Spread Of West Nile Virus Continues
Posted by Michael Lambrose on Oct 9, 2012 - 2:16:59 PM
SANTA MONICA—Between September 19, 2012 and October 5, 2012 five more cases of West Nile Virus have been reported in Santa Monica.West Nile Virus is transmitted to humans through the bites of infected mosquitoes.These mosquitoes contract the disease by feeding on infected birds.
West Nile Virus Cycle
Since May 21, there have been 14 reported cases of birds infected with West Nile Virus in Santa Monica.Los Angeles County has reported a total of 548 cases of infected birds, squirrels, mosquito pools, horses and humans spread throughout one third of its neighborhoods.
West Nile Virus is a potentially dangerous disease for humans, especially the elderly or those with a compromised immune system.In severe cases, there is a mortality rate between three and 15 percent. However, less than one percent of individuals who contract the disease develop a severe illness.In 2012, there have been 72 cases of West Nile Virus in Los Angeles County resulting in two deaths.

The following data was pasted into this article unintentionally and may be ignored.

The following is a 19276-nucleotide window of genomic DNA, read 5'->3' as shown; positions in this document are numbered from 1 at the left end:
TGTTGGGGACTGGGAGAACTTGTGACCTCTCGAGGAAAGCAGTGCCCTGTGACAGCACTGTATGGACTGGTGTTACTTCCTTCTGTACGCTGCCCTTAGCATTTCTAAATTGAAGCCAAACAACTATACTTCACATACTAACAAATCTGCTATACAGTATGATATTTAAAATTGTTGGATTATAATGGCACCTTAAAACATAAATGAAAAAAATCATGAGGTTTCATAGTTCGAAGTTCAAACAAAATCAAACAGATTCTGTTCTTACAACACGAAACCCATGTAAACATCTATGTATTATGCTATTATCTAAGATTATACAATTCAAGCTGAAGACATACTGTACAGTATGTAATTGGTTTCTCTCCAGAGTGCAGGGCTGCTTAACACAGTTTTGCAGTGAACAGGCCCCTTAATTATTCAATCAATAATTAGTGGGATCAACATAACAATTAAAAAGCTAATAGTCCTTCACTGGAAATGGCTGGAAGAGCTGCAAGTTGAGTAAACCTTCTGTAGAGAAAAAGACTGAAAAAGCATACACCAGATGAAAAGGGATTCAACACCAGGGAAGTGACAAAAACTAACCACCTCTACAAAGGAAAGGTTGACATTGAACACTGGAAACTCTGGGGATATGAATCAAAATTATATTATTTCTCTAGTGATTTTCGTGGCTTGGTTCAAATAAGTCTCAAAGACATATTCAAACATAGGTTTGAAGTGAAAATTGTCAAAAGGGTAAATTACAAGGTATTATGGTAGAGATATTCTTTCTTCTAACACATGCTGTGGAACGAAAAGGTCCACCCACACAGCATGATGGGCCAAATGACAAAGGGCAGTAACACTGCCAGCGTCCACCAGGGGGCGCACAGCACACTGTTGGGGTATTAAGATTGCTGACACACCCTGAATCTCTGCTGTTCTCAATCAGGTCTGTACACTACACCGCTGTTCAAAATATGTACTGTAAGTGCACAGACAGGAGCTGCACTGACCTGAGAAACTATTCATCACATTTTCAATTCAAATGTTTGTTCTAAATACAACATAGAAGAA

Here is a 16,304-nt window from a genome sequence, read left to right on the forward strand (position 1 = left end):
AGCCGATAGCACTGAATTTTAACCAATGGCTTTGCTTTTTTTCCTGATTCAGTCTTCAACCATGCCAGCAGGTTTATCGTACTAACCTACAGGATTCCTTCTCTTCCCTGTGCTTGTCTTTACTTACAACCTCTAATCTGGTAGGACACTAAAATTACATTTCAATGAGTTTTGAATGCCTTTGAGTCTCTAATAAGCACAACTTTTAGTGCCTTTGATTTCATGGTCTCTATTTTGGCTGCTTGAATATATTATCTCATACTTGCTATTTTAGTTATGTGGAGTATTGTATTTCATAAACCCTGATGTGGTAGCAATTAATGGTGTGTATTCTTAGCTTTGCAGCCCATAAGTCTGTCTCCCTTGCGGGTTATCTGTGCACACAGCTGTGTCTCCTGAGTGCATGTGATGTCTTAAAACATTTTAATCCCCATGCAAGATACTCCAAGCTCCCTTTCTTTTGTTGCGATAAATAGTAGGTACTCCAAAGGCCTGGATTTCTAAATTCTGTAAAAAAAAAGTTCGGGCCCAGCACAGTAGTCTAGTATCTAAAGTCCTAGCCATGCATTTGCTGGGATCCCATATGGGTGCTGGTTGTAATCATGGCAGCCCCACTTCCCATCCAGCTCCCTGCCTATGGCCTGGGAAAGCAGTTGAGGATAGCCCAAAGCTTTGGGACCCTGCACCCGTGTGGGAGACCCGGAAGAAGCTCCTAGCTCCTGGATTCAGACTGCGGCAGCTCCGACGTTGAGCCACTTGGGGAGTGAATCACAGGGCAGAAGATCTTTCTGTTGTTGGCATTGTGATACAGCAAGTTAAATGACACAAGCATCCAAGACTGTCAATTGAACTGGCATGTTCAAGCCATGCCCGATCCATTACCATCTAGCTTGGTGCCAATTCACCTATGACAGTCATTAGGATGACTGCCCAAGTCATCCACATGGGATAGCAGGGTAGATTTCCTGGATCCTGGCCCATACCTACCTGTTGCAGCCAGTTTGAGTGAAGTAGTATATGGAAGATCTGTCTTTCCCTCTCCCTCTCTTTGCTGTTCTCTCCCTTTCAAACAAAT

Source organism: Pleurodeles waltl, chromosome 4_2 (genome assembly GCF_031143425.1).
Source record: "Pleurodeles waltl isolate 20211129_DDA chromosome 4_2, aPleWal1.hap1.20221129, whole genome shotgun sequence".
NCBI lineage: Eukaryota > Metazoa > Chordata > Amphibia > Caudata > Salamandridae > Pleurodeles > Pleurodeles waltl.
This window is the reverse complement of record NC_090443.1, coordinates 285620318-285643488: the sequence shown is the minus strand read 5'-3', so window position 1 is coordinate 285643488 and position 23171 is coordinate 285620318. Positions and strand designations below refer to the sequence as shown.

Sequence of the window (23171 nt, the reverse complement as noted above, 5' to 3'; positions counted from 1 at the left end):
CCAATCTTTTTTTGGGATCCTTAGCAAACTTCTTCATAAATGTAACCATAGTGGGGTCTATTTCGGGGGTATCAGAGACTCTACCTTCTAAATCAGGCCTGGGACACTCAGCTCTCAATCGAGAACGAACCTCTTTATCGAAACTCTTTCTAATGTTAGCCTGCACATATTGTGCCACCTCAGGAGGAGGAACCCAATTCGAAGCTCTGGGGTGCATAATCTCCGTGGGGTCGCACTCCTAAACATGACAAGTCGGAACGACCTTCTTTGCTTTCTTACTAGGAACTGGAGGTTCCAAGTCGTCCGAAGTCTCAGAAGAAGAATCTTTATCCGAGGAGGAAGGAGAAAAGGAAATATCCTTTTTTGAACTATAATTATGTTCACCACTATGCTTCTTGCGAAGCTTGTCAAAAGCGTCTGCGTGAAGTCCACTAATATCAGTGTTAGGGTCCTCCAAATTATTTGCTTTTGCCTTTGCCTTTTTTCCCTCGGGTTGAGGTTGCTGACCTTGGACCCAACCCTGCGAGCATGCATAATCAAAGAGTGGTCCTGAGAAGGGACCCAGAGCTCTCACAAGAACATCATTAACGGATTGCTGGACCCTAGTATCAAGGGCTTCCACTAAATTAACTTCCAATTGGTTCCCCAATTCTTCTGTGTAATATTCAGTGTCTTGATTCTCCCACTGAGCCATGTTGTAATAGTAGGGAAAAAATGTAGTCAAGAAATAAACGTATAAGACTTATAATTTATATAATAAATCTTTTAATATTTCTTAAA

Map of West Nile Cases in Los Angeles County
Symptoms of West Nile Virus mimic the flu: nausea, fever, headache and body aches.According to the Los Angeles County West Vector & Vector-Borne Disease Control District, symptoms of the more severe infection are distinguished by a “higher fever, stiff neck, stupor, disorientation, coma, tremors, convulsions, muscle weakness, paralysis, and, rarely, death.
Local officials are encouraging residents to help respond to the recent outbreak.Individuals should remove any standing water from their property which mosquitoes might use as a breeding ground.Free mosquito fish for use in any ornamental pond are provided by the District by calling 310-915-7370.
To minimize the risk of infection, residents are also encouraged to use bug repellant containing DEET and to repair any broken windows or doors that might allow mosquitoes access to their homes.Also as a part of the District’s surveillance and control effort, individuals are asked to report any dead birds by calling the toll free hotline at 877-WNV BIRD (877-968-2473).
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